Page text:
Rescue Diver Manual

Knowledge Review Chapter One

The most common cause of diver emergencies is poor judgment.

Three things to consider before attempting an inwater rescue:

Diver stress is defined as physical or mental tension that results in physical, chemical and/or emotional (psychological) changes in the body.

Seven causes of physical stress include:

Perceptual narrowing is the decrease in broad awareness through close focus on a perceived threat or the solution to that threat.

Four advantages of a pocket mask include that it:

The two types of emergency oxygen equipment recommended for PADI Rescue Divers are:

The six steps for emergency management are:

  1. assess the situation
  2. act on you plan
  3. delegate
  4. attend to injuries
  5. control the scene
  6. arrange evacuation to medical care

Five skills to improve your self-rescue abilities include:

When encountering a problem with diving you should Stop. Breathe. Think. Act.

Signs and behaviors that indicate a diver may have a problem at the surface include:

Tired divers have a problem, but are adequately managing stress. Panicked divers have a problem and have become overwhelmed by stress and fear. They pose the most risk because they can overpower you.

Rescuer safety takes priority over distressed diver’s because you can’t help the victim if you’re in trouble.

Four types of rescue to consider before entering water are:

Steps to rescue a tired diver:

Steps to rescue a panicked diver:

Make contact with panicked diver by using underarm lift or knee cradle position. You may need to use a release or escape to regain control.

Knowledge Review Chapter Four

Critical Incident Stress is an emergency involving a serious injury or death.

Sign and symptoms of critical incident stress include:

To prevent PTSD, critical incident stress should be treated professional via critical incident stress debriefing.

Decompression illness (DCI) encompasses both lung over-expansion injuries and decompression sickness (DCS).

The most common cause of lung overexpansion injuries is running out of air - divers rush to the surface without exhaling continuously.

You can reduce lung overexpansion injuries by checking air often and encouraging others to do the same.

Arterial gas embolism (AGE) arises when expanding air forces through the alveoli into pulmonary capillaries. This forms bubbles that travel in the blood stream.

Mediastinal emphysema occurs when the expanding air becomes lodged in the chest cavity between the lungs. This constricts the heart and lungs.

Subcutaneous emphysema occurs when expanding air accumulates under the skin around the neck and collar bone.

Pneumothorax, or collapsed lung, can occur when the air from overexpansion forces its way in the the space between the lung and chest wall.

First aid steps for decompression illness:

First aids steps for near drowning

If rescuing an unresponsive, non-breathing diver at surface less than 5 minutes from safety then tow diver there while continuing to provide rescue breaths. Get diver out of water and perform CPR. If more than 5 minutes from safety then give rescue breaths for 1-2 minutes while watching the victim for responses to ventilation. If there is no response then cardiac arrest is likely - get diver out of water and perform CPR.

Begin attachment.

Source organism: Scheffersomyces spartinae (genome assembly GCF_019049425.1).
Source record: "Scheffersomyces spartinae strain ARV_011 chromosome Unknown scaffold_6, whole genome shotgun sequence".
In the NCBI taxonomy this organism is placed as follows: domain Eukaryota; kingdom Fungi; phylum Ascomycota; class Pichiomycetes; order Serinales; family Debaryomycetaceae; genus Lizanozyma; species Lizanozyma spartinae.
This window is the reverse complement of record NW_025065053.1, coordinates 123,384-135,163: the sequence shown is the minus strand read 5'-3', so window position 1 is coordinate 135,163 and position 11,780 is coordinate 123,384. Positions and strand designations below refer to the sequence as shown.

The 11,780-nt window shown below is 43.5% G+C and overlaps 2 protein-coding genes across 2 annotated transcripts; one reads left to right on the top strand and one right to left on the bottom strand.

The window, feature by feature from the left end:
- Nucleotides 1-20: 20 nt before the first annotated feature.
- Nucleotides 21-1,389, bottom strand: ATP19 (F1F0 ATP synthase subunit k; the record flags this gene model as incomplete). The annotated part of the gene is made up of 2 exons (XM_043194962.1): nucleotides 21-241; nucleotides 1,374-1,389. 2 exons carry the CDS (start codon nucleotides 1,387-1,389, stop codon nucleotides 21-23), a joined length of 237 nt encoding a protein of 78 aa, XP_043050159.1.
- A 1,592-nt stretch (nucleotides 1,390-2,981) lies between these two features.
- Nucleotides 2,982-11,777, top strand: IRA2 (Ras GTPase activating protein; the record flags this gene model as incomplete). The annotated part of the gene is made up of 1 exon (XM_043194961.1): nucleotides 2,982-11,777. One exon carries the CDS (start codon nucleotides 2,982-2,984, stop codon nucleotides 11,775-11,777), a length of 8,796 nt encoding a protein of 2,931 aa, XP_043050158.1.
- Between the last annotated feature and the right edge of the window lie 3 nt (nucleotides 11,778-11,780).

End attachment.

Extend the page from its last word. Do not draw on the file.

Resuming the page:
Give rescue breaths to diver with no apparent heartbeat because one may actually be present. Rescues breaths can correct respiratory arrest before the onset of cardiac arrest.

If you have a pocket mask then:

If you find an unresponsive diver underwater, getting them to the surface takes priority over everything except your personal safety.

  1. Note the diver’s position, state of regulator and mask, and any clues about accident.
  2. If regulator is in victim’s mouth then hold in place, but don’t waste trying to put it back if it is not
  3. Hold the victim from behind to hold regulator (if necessary) and hold head in place
  4. Use your own BCD to ascend. You may need to release air from victim’s BCD.
  5. Keep victim’s head in normal position
  6. As you ascent thing about steps you’re take at surface
  7. Drop the victim’s weights

When rescuing an unresponsive diver, equipment removal is a low priority. Remove gear if doing so more than offsets the time required to remove it. Removal technique considerations:

  1. Think buoyancy
  2. Do things in logical order, keeping one hand on airway to ensure it stays open.
  3. Keep a rhythm. Do things between rescue breaths.
  4. Keep moving. Towing to safety should be continuous.

Knowledge Review Chapter Five

You should write up a report after a dive accident that requires first aid and summoning emergency medical care or other emergency personnel. You should avoid guessing or speculation when doing a report or answering questions.

Administrating oxygen to a diver suspect of decompression illness is crucial because they may not respond to it, but it does no harm.

Six procedures to follow when handling oxygen are:

  1. keep unit clean and protected
  2. never lubricate equipment
  3. always open valves on oxygen equipment slowly
  4. keep your unit assembled to minimize the possibility of contaminates getting into it and to save time in an emergency
  5. never attempt to clean or service the equipment yourself
  6. always extinguish source of flame

The procedure for administrating oxygen to a breathing diver:

The procedure for administrating oxygen to a weakly breathing diver:

The procedure for administrating oxygen to a nonbreathing diver:

After beginning primary care, secondary care, oxygen and other first aid while waiting for emergency medical care to arrive:

You should collect information to send with injured diver upon arrival of emergency medical services:

Perform the lifeguard exit

Circumstances may affect exiting with an unresponsive diver.